A systematic review of published interventions for primary and secondary prevention of ischaemic heart disease (IHD) in rural populations of Australia

Laura V. Alston, Karen Peterson, Jane P. Jacobs, Steven Allender, Melanie Nichols

Research output: Contribution to journalArticle

3 Citations (Scopus)

Abstract

Background: Rural Australians are known to experience a higher burden of ischaemic heart disease (IHD) than their metropolitan counterparts and the reasons for this appear to be highly complex and not well understood. It is not clear what interventions and prevention efforts have occurred specifically in rural Australia in terms of IHD. A summary of this evidence could have implications for future action and research in improving the health of rural communities. The aim of this study was to review all published interventions conducted in rural Australia that were aimed at the primary and/or secondary prevention of ischaemic heart disease (IHD) in adults. Methods: Systematic review of the peer-reviewed literature published between January 1990 and December 2015. Search terms were derived from four major topics: (1) rural; (2) ischaemic heart disease; (3) Australia and; (4) intervention/prevention. Terms were adapted for six databases and three independent researchers screened results. Studies were included if the published work described an intervention focussed on the prevention or reduction of IHD or risk factors, specifically in a rural population of Australia, with outcomes specific to participants including, but not limited to, changes in diet, exercise, cholesterol or blood pressure levels. Results: Of 791 papers identified in the search, seven studies met the inclusion criteria, and one further study was retrieved from searching reference lists of screened abstracts. Typically, excluded studies focused on cardiovascular diseases without specific reference to IHD, or presented intervention results without stratification by rurality. Larger trials that included metropolitan residents without stratification were excluded due to differences in the specific needs, characteristics and health service access challenges of rural populations. Six interventions were primary prevention studies, one was secondary prevention only and one included both primary and secondary intervention strategies. Two interventions were focussed exclusively on Aboriginal and Torres Strait Islander (Australian Indigenous) populations. Conclusions: Few interventions were identified that exclusively focussed on IHD prevention in rural communities, despite these populations being at increased risk of IHD in Australia, and this is consistent with comparable countries, internationally. Although limited, available evidence shows that primary and secondary interventions targeted at IHD and related risk factors can be effective in a rural setting.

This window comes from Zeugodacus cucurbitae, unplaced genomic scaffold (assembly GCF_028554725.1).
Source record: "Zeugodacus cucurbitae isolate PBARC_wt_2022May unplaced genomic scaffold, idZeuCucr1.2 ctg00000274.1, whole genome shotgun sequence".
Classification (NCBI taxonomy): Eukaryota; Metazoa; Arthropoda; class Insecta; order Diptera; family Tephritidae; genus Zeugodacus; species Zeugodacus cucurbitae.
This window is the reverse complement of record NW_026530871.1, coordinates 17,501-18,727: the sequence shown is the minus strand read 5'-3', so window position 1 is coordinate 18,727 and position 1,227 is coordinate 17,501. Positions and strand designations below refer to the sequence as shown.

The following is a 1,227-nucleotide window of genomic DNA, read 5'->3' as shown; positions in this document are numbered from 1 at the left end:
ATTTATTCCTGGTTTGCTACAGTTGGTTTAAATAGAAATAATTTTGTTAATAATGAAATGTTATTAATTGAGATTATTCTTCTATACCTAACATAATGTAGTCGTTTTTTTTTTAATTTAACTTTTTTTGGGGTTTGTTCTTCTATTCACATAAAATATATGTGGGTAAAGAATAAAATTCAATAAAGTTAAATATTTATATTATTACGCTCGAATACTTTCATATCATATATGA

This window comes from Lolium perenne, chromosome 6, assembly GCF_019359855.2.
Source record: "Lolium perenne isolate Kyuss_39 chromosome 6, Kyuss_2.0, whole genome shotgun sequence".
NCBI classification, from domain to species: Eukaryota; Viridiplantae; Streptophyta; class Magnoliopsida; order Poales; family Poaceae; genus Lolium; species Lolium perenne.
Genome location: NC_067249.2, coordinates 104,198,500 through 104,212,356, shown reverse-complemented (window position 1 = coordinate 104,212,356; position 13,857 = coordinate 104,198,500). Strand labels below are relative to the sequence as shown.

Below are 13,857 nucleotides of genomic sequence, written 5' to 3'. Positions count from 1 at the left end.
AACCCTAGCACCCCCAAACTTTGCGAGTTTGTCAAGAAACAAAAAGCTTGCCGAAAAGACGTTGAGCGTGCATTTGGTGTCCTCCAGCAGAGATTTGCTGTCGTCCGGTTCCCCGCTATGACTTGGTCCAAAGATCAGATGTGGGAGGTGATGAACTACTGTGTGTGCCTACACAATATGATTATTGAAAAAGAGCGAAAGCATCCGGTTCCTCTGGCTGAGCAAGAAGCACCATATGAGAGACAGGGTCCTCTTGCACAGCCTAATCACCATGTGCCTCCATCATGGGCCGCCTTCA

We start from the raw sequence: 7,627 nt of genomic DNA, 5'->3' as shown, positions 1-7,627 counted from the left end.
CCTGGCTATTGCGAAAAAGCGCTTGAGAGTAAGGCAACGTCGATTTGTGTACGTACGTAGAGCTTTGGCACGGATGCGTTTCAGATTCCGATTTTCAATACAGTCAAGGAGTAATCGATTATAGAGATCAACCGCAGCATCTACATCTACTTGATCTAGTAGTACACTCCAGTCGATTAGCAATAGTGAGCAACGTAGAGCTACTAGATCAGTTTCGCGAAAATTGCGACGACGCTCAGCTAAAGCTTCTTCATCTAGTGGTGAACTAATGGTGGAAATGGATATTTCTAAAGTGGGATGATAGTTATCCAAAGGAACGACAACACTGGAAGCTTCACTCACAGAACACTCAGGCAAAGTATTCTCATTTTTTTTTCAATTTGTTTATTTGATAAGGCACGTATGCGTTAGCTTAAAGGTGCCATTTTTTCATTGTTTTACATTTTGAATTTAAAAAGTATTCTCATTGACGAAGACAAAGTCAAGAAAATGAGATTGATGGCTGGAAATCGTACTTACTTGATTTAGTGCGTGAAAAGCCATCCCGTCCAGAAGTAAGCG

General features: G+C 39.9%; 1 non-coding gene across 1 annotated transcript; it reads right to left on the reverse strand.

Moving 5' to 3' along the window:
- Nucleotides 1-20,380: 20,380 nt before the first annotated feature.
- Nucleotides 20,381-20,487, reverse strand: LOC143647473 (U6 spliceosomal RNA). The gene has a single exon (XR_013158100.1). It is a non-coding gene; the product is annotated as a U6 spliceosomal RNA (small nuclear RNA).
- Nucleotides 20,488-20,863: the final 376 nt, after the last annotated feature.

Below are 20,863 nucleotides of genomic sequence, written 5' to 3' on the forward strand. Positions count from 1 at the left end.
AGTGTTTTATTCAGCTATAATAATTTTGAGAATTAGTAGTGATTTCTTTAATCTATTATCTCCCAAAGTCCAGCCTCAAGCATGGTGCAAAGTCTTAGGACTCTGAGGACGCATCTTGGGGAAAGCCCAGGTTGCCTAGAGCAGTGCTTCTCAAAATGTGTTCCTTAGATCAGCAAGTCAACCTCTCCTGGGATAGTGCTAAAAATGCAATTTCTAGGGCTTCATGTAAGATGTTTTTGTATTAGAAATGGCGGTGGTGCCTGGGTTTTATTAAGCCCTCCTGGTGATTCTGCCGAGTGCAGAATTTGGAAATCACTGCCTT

LanguageEnglish
Article number895
JournalBMC Public Health
Volume16
Issue number1
DOIs
Publication statusPublished - 27 Aug 2016

Keywords

  • Australia
  • Inequalities
  • Intervention
  • Ischaemic heart disease
  • Rural

ASJC Scopus subject areas

  • Public Health, Environmental and Occupational Health

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